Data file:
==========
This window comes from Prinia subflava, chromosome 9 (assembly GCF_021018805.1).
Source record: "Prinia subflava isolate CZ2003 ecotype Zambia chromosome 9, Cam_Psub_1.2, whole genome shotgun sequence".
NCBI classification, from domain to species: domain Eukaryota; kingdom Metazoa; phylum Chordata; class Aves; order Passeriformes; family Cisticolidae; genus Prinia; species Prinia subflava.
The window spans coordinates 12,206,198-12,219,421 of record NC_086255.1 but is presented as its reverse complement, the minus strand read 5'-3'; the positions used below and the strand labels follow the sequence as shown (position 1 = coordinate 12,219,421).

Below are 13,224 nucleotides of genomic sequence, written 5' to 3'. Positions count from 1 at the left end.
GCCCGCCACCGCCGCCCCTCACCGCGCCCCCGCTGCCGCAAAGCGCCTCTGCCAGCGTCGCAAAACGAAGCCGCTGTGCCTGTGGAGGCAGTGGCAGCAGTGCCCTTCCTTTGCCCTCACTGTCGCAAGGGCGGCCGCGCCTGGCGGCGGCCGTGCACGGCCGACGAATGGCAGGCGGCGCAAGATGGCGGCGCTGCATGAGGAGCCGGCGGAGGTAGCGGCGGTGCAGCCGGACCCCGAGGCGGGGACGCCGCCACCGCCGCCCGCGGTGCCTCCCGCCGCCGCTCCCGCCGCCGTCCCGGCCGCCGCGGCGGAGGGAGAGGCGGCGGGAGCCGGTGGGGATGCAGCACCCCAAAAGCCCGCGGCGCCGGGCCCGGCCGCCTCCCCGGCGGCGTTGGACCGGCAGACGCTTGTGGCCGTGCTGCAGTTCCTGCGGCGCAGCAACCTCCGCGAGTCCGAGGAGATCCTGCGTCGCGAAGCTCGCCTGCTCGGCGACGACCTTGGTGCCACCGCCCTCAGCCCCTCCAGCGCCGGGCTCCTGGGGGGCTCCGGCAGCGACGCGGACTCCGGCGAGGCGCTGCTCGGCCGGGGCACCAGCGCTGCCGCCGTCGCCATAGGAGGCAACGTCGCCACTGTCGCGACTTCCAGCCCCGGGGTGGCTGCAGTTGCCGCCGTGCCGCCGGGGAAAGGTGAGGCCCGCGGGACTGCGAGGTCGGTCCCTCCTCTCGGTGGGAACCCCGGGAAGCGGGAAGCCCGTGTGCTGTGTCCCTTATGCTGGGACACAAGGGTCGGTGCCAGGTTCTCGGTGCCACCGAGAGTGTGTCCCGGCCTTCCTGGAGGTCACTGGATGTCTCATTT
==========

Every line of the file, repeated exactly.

This window comes from Prinia subflava, chromosome 9 (assembly GCF_021018805.1).
Source record: "Prinia subflava isolate CZ2003 ecotype Zambia chromosome 9, Cam_Psub_1.2, whole genome shotgun sequence".
NCBI classification, from domain to species: domain Eukaryota; kingdom Metazoa; phylum Chordata; class Aves; order Passeriformes; family Cisticolidae; genus Prinia; species Prinia subflava.
The window spans coordinates 12,206,198-12,219,421 of record NC_086255.1 but is presented as its reverse complement, the minus strand read 5'-3'; the positions used below and the strand labels follow the sequence as shown (position 1 = coordinate 12,219,421).

Below are 13,224 nucleotides of genomic sequence, written 5' to 3'. Positions count from 1 at the left end.
GCCCGCCACCGCCGCCCCTCACCGCGCCCCCGCTGCCGCAAAGCGCCTCTGCCAGCGTCGCAAAACGAAGCCGCTGTGCCTGTGGAGGCAGTGGCAGCAGTGCCCTTCCTTTGCCCTCACTGTCGCAAGGGCGGCCGCGCCTGGCGGCGGCCGTGCACGGCCGACGAATGGCAGGCGGCGCAAGATGGCGGCGCTGCATGAGGAGCCGGCGGAGGTAGCGGCGGTGCAGCCGGACCCCGAGGCGGGGACGCCGCCACCGCCGCCCGCGGTGCCTCCCGCCGCCGCTCCCGCCGCCGTCCCGGCCGCCGCGGCGGAGGGAGAGGCGGCGGGAGCCGGTGGGGATGCAGCACCCCAAAAGCCCGCGGCGCCGGGCCCGGCCGCCTCCCCGGCGGCGTTGGACCGGCAGACGCTTGTGGCCGTGCTGCAGTTCCTGCGGCGCAGCAACCTCCGCGAGTCCGAGGAGATCCTGCGTCGCGAAGCTCGCCTGCTCGGCGACGACCTTGGTGCCACCGCCCTCAGCCCCTCCAGCGCCGGGCTCCTGGGGGGCTCCGGCAGCGACGCGGACTCCGGCGAGGCGCTGCTCGGCCGGGGCACCAGCGCTGCCGCCGTCGCCATAGGAGGCAACGTCGCCACTGTCGCGACTTCCAGCCCCGGGGTGGCTGCAGTTGCCGCCGTGCCGCCGGGGAAAGGTGAGGCCCGCGGGACTGCGAGGTCGGTCCCTCCTCTCGGTGGGAACCCCGGGAAGCGGGAAGCCCGTGTGCTGTGTCCCTTATGCTGGGACACAAGGGTCGGTGCCAGGTTCTCGGTGCCACCGAGAGTGTGTCCCGGCCTTCCTGGAGGTCACTGGATGTCTCATTT